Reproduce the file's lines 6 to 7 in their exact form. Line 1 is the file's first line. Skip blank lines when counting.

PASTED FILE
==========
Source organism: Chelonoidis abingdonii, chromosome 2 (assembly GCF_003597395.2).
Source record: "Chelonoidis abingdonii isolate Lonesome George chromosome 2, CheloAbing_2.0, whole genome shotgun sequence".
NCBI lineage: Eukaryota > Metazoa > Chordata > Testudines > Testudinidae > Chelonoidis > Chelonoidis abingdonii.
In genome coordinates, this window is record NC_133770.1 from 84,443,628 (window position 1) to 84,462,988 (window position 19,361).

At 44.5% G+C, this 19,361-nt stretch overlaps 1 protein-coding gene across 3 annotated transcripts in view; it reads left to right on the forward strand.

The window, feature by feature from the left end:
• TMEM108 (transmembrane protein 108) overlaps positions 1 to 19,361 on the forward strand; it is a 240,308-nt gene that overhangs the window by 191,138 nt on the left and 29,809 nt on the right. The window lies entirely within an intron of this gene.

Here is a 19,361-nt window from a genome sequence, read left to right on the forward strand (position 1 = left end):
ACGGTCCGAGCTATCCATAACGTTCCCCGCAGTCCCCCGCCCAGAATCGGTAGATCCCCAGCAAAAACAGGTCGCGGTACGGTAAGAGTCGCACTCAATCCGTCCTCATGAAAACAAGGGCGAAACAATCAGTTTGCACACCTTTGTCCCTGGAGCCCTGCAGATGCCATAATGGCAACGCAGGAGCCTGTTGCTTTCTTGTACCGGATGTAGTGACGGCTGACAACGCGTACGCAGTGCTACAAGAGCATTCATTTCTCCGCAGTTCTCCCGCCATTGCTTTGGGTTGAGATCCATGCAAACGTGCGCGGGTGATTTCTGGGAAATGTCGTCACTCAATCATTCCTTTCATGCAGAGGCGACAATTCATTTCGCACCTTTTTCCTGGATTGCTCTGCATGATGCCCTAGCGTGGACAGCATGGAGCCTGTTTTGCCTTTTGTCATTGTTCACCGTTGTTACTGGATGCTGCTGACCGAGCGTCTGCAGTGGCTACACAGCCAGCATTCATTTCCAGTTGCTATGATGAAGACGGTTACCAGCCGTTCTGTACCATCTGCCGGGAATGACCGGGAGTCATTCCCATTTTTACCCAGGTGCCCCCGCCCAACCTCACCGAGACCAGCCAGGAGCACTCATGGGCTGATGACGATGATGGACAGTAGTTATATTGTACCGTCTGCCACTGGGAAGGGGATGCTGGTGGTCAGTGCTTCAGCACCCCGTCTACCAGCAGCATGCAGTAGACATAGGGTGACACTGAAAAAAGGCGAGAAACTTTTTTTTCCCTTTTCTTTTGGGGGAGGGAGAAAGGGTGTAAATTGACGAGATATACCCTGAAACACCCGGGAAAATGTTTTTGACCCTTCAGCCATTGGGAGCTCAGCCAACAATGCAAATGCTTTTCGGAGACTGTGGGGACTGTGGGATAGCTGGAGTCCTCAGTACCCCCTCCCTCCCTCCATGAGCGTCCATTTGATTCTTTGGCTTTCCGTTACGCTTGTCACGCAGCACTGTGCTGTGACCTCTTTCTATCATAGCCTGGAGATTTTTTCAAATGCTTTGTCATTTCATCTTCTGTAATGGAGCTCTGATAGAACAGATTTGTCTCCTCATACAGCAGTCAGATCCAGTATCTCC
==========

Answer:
The window, feature by feature from the left end:
• TMEM108 (transmembrane protein 108) overlaps positions 1 to 19,361 on the forward strand; it is a 240,308-nt gene that overhangs the window by 191,138 nt on the left and 29,809 nt on the right. The window lies entirely within an intron of this gene.